As is the case with most movies based on historical events, ‘Spotlight’ contains fictionalized dialogue that was attributed to Mr. Dunn for dramatic effect.”  The producers also agreed to donate money to certain charities.

In the movie the words put in Dunn’s mouth were: “It’s a big school, Robbie. You know that. And we are talking about seven alleged victims over, what, eight years?” Also, “This is ridiculous. You are reaching for a story here.” And then, “We know you care about the school as much as we do.”

There were two articles in the Globe about this matter at the time. One, previously mentioned was on November 25, 2015, where the reporter defended the fiction.  The other on November 22  by a columnist noted Jack Dunn after seeing the movie’s false portrayal of him at the meeting with the two Globe reporters threw up. The columnist brushed off his complaint saying screenwriters and filmmakers “make stuff up.” He said “the real problem . . . is that fictional dialogue . . . was put in the mouth of a real person.” Apparently in his mind lies, “fictional dialogue”, in a film purporting to represent a true situation is fine.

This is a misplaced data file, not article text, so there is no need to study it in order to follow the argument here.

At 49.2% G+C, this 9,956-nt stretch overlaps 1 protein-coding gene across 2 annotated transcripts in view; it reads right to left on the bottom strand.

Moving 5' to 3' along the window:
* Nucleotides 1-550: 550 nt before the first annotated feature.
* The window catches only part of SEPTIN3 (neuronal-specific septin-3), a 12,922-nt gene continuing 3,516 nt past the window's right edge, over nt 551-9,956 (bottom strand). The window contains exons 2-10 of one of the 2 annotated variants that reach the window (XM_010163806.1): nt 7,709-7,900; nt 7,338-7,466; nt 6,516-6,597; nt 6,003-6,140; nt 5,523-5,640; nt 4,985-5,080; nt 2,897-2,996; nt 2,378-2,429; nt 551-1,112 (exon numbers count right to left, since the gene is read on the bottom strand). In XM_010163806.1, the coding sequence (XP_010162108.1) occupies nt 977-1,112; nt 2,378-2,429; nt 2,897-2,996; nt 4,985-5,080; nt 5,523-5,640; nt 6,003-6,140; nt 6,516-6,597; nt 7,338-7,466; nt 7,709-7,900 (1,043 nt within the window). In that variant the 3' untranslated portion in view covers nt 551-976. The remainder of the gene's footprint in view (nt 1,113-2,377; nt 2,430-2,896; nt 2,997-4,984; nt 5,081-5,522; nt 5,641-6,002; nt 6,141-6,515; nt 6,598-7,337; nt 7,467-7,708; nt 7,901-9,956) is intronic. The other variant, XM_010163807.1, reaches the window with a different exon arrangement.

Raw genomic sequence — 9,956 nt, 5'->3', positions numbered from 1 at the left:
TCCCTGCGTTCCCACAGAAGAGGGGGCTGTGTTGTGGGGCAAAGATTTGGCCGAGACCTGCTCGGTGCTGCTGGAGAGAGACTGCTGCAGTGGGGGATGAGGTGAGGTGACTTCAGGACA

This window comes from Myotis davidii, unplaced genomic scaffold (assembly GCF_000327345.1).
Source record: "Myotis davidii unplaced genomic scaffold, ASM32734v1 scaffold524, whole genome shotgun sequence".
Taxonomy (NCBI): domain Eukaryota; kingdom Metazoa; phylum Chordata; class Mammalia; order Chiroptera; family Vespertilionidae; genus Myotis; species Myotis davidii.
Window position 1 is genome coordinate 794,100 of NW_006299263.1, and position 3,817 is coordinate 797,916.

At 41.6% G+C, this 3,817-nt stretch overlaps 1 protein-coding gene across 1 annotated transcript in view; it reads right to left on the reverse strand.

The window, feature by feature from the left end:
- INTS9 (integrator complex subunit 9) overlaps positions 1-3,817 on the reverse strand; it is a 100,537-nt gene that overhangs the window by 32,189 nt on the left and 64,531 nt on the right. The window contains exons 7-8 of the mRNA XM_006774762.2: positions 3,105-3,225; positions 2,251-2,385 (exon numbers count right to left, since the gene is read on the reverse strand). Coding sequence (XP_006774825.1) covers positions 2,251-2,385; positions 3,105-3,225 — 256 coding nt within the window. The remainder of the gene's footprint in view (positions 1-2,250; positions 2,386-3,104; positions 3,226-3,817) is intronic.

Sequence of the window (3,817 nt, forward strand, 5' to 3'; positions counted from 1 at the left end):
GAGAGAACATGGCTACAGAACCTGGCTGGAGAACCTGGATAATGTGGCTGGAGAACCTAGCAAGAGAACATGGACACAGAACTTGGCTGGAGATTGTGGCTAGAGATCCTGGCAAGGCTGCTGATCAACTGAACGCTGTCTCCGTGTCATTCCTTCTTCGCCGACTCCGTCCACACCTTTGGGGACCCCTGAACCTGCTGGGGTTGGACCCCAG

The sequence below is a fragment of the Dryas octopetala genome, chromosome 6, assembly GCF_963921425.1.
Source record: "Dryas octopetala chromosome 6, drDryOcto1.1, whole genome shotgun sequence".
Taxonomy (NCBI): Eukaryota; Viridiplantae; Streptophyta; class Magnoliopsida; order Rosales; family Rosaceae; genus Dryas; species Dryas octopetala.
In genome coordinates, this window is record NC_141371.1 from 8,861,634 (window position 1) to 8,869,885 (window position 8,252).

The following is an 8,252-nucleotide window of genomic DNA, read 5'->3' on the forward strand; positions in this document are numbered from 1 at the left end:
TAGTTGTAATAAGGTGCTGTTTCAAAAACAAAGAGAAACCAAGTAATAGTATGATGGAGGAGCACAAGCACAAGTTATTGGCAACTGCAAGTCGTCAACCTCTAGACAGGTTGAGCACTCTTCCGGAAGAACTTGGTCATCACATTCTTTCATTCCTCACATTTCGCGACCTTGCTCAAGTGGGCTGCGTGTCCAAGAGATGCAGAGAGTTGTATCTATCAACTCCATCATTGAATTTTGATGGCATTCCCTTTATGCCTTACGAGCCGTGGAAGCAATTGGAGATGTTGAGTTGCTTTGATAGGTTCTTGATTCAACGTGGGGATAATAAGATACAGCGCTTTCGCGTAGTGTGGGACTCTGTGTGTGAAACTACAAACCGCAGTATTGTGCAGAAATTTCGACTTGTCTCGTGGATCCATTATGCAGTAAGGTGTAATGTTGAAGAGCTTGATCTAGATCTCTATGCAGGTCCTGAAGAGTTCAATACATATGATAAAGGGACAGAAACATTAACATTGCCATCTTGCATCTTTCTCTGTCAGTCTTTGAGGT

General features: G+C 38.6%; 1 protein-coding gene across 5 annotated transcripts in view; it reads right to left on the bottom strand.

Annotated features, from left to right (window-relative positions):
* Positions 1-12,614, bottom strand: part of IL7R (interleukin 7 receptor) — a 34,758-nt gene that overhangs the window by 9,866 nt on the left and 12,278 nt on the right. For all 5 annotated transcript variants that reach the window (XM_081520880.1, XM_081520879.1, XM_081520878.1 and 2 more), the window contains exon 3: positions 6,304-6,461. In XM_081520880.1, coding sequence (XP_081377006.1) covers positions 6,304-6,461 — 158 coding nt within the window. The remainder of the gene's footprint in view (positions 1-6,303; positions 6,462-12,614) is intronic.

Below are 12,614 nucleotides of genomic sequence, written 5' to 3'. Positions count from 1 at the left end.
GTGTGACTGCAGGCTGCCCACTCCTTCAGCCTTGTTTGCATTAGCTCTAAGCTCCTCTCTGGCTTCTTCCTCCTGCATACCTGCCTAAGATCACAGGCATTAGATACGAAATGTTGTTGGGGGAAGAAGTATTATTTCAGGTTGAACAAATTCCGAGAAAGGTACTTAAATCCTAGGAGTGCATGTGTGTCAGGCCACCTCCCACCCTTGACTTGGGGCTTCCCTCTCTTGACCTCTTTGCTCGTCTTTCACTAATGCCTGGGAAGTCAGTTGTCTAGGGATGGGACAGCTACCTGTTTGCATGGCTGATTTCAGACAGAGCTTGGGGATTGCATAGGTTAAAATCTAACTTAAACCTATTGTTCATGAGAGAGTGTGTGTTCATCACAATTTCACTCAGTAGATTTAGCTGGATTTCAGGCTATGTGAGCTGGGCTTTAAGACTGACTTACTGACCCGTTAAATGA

The columnist emailed the director who co-wrote the screenplay about Dunn’s complaint.  In an email response the director wrote: “We spent an enormous time researching in-depth what happened in Boston . . . we feel confident . . . the movie captures with a high degree of authenticity the nature of events, personalities, and pressures of the time.” We now know that too is false. The columnist  ended his column by taking a gratuitous shot at Cardinal Bernard Law.

The Globe noted the film producers admission that Dunn’s dialogue was made up. Others also noted it. But that leaves much to be done.

Isn’t Dunn owed an apology by the Globe?  Shouldn’t those reporters who knowingly let the lie linger suffer something for the wrongful suffering they caused Jack Dunn? How do we believe anything they say when they knowing let a false statement cause harm to a person and all they had to do was admit the truth. It would have cost them nothing. Does this lack of character infect all of their work.  And, what does it really say about Spotlight?